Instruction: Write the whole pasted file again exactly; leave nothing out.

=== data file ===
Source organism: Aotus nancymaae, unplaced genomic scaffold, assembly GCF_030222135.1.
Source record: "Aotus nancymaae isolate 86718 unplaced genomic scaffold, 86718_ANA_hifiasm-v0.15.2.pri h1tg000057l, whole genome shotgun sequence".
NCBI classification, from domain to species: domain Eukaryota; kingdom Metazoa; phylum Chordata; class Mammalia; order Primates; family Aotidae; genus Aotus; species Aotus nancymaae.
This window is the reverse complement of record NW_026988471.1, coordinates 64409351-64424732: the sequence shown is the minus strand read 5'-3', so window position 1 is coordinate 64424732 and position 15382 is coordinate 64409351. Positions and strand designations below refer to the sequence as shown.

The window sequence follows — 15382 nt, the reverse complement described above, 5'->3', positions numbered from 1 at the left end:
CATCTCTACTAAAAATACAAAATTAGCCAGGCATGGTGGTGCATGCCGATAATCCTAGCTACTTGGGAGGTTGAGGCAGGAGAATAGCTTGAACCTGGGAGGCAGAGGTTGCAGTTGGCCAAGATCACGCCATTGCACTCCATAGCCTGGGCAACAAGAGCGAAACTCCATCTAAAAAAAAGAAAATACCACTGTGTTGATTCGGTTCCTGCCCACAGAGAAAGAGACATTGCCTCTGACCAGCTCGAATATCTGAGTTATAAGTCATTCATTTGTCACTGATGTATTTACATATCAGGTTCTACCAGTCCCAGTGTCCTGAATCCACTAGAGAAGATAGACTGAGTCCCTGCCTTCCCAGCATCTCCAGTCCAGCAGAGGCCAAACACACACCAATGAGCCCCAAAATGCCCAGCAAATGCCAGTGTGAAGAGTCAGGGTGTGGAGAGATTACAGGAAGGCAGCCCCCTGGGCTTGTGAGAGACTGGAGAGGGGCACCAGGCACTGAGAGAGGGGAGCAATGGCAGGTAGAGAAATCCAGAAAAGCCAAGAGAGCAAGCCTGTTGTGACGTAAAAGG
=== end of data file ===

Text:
Source organism: Aotus nancymaae, unplaced genomic scaffold, assembly GCF_030222135.1.
Source record: "Aotus nancymaae isolate 86718 unplaced genomic scaffold, 86718_ANA_hifiasm-v0.15.2.pri h1tg000057l, whole genome shotgun sequence".
NCBI classification, from domain to species: domain Eukaryota; kingdom Metazoa; phylum Chordata; class Mammalia; order Primates; family Aotidae; genus Aotus; species Aotus nancymaae.
This window is the reverse complement of record NW_026988471.1, coordinates 64409351-64424732: the sequence shown is the minus strand read 5'-3', so window position 1 is coordinate 64424732 and position 15382 is coordinate 64409351. Positions and strand designations below refer to the sequence as shown.

The window sequence follows — 15382 nt, the reverse complement described above, 5'->3', positions numbered from 1 at the left end:
CATCTCTACTAAAAATACAAAATTAGCCAGGCATGGTGGTGCATGCCGATAATCCTAGCTACTTGGGAGGTTGAGGCAGGAGAATAGCTTGAACCTGGGAGGCAGAGGTTGCAGTTGGCCAAGATCACGCCATTGCACTCCATAGCCTGGGCAACAAGAGCGAAACTCCATCTAAAAAAAAGAAAATACCACTGTGTTGATTCGGTTCCTGCCCACAGAGAAAGAGACATTGCCTCTGACCAGCTCGAATATCTGAGTTATAAGTCATTCATTTGTCACTGATGTATTTACATATCAGGTTCTACCAGTCCCAGTGTCCTGAATCCACTAGAGAAGATAGACTGAGTCCCTGCCTTCCCAGCATCTCCAGTCCAGCAGAGGCCAAACACACACCAATGAGCCCCAAAATGCCCAGCAAATGCCAGTGTGAAGAGTCAGGGTGTGGAGAGATTACAGGAAGGCAGCCCCCTGGGCTTGTGAGAGACTGGAGAGGGGCACCAGGCACTGAGAGAGGGGAGCAATGGCAGGTAGAGAAATCCAGAAAAGCCAAGAGAGCAAGCCTGTTGTGACGTAAAAGG